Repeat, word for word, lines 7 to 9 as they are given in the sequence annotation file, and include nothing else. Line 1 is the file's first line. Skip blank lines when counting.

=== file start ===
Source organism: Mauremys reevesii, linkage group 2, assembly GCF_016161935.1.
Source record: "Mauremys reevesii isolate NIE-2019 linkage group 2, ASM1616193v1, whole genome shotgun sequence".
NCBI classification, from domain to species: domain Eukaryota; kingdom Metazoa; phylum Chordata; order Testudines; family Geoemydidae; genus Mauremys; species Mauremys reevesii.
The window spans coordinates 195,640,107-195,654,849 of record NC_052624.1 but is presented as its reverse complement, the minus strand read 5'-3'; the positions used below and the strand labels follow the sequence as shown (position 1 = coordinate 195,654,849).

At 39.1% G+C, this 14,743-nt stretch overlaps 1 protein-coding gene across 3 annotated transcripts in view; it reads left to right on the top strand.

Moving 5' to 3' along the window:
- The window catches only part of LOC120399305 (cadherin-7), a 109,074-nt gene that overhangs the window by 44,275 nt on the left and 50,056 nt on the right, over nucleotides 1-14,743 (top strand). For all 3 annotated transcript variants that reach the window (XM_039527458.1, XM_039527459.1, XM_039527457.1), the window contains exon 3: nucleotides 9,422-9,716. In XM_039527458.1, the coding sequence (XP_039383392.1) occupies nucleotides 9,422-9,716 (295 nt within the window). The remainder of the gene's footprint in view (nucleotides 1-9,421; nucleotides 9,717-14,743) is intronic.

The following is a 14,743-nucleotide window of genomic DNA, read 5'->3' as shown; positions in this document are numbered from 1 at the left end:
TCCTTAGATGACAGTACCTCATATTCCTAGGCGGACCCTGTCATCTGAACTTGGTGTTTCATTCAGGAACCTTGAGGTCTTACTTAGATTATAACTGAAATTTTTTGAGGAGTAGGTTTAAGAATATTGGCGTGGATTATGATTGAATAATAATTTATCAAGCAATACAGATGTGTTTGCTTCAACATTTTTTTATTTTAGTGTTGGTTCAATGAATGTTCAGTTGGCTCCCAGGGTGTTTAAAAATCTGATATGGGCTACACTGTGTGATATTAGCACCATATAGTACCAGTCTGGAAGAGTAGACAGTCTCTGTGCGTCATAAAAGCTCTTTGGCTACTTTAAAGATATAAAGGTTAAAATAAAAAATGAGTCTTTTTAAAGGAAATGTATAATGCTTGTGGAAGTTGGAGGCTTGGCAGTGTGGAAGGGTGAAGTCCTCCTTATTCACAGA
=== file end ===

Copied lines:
- The window catches only part of LOC120399305 (cadherin-7), a 109,074-nt gene that overhangs the window by 44,275 nt on the left and 50,056 nt on the right, over nucleotides 1-14,743 (top strand). For all 3 annotated transcript variants that reach the window (XM_039527458.1, XM_039527459.1, XM_039527457.1), the window contains exon 3: nucleotides 9,422-9,716. In XM_039527458.1, the coding sequence (XP_039383392.1) occupies nucleotides 9,422-9,716 (295 nt within the window). The remainder of the gene's footprint in view (nucleotides 1-9,421; nucleotides 9,717-14,743) is intronic.

The following is a 14,743-nucleotide window of genomic DNA, read 5'->3' as shown; positions in this document are numbered from 1 at the left end:
TCCTTAGATGACAGTACCTCATATTCCTAGGCGGACCCTGTCATCTGAACTTGGTGTTTCATTCAGGAACCTTGAGGTCTTACTTAGATTATAACTGAAATTTTTTGAGGAGTAGGTTTAAGAATATTGGCGTGGATTATGATTGAATAATAATTTATCAAGCAATACAGATGTGTTTGCTTCAACATTTTTTTATTTTAGTGTTGGTTCAATGAATGTTCAGTTGGCTCCCAGGGTGTTTAAAAATCTGATATGGGCTACACTGTGTGATATTAGCACCATATAGTACCAGTCTGGAAGAGTAGACAGTCTCTGTGCGTCATAAAAGCTCTTTGGCTACTTTAAAGATATAAAGGTTAAAATAAAAAATGAGTCTTTTTAAAGGAAATGTATAATGCTTGTGGAAGTTGGAGGCTTGGCAGTGTGGAAGGGTGAAGTCCTCCTTATTCACAGA